If you are living in a homeowners association you probably know that the Association cannot prohibit the installation of solar panels (or “solar collectors”). But what about a request to install such devices on the roof of a condominium? Section 163.04, Florida Statutes, provides:
A deed restriction, covenant, declaration, or similar binding agreement may not prohibit or have the effect of prohibiting solar collectors, clotheslines, or other energy devices based on renewable resources from being installed on buildings erected on the lots or parcels covered by the deed restriction, covenant, declaration, or binding agreement. A property owner may not be denied permission to install solar collectors or other energy devices by any entity granted the power or right in any deed restriction, covenant, declaration, or similar binding agreement to approve, forbid, control, or direct alteration of property with respect to residential dwellings and within the boundaries of a condominium unit. Such entity may determine the specific location where solar collectors may be installed on the roof within an orientation to the south or within 45° east or west of due south if such determination does not impair the effective operation of the solar collectors.
Older versions of this statute did not include the words, “within the boundaries of a condominium unit”. While you must check your individual condominium documents, generally the roofs of condominiums are common elements and not “within” the boundaries of the unit. Therefore, a condominium unit owner cannot affix solar panels or cut a hole in the roof for a solar collector. This would not be the result in a homeowners association (“HOA”). While an HOA may have architectural restrictions regarding the color, type, and appearance of its roofs, the application for solar panels may not be denied. There is very limited authority pursuant to the foregoing statute to regulate the location of a solar panel. The location may be determined as long as installation is within an orientation to the south or within 45° east or west of due south if such determination does not impair the effective operation of the solar collectors.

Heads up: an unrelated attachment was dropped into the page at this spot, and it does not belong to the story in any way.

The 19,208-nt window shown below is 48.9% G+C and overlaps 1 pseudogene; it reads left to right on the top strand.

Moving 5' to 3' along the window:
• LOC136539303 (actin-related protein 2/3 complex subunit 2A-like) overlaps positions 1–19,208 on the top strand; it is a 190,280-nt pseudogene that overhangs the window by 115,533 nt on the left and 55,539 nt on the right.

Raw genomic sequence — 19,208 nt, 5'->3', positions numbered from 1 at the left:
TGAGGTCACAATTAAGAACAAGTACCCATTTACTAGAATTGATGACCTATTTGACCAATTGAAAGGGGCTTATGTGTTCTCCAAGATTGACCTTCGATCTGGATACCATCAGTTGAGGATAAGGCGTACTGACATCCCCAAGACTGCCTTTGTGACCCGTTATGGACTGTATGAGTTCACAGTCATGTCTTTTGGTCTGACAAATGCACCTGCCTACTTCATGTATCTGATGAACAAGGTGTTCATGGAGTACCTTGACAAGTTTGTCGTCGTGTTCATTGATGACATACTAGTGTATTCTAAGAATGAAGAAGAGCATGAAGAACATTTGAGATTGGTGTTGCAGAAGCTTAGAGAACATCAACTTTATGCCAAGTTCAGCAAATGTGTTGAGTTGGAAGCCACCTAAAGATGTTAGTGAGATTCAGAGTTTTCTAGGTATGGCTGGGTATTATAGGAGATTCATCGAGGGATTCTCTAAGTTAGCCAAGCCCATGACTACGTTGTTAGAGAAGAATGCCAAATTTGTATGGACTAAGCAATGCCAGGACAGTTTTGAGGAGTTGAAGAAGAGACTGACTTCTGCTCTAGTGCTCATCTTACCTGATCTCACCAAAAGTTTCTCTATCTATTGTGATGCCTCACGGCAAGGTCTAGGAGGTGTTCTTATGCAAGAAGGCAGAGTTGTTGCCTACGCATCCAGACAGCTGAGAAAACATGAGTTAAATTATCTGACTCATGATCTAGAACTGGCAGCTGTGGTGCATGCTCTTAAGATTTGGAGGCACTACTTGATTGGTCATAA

It should also be noted that in any litigation arising out of an owner’s application for solar collectors, clotheslines or other such energy devices, the prevailing party will be entitled to recover its costs and attorneys’ fees. Therefore, when you receive an application for a renewable energy device you should contact your Association’s legal counsel.